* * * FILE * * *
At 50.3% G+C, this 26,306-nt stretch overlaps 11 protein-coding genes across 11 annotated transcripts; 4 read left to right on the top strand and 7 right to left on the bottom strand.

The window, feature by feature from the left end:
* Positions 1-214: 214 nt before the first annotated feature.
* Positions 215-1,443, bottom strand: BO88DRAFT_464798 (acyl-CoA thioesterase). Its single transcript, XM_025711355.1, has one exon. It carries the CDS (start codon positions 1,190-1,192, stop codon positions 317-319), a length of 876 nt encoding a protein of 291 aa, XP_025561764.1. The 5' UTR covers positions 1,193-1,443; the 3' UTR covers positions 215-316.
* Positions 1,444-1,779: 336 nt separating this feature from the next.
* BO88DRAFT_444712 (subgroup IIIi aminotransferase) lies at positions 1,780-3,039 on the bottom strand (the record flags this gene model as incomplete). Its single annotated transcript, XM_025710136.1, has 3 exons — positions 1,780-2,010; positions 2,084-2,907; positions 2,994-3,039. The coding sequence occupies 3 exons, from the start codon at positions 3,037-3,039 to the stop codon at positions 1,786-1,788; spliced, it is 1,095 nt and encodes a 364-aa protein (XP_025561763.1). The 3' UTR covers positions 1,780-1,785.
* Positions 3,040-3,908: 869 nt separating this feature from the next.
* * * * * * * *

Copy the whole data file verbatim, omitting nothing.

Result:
At 50.3% G+C, this 26,306-nt stretch overlaps 11 protein-coding genes across 11 annotated transcripts; 4 read left to right on the top strand and 7 right to left on the bottom strand.

The window, feature by feature from the left end:
* Positions 1-214: 214 nt before the first annotated feature.
* Positions 215-1,443, bottom strand: BO88DRAFT_464798 (acyl-CoA thioesterase). Its single transcript, XM_025711355.1, has one exon. It carries the CDS (start codon positions 1,190-1,192, stop codon positions 317-319), a length of 876 nt encoding a protein of 291 aa, XP_025561764.1. The 5' UTR covers positions 1,193-1,443; the 3' UTR covers positions 215-316.
* Positions 1,444-1,779: 336 nt separating this feature from the next.
* BO88DRAFT_444712 (subgroup IIIi aminotransferase) lies at positions 1,780-3,039 on the bottom strand (the record flags this gene model as incomplete). Its single annotated transcript, XM_025710136.1, has 3 exons — positions 1,780-2,010; positions 2,084-2,907; positions 2,994-3,039. The coding sequence occupies 3 exons, from the start codon at positions 3,037-3,039 to the stop codon at positions 1,786-1,788; spliced, it is 1,095 nt and encodes a 364-aa protein (XP_025561763.1). The 3' UTR covers positions 1,780-1,785.
* Positions 3,040-3,908: 869 nt separating this feature from the next.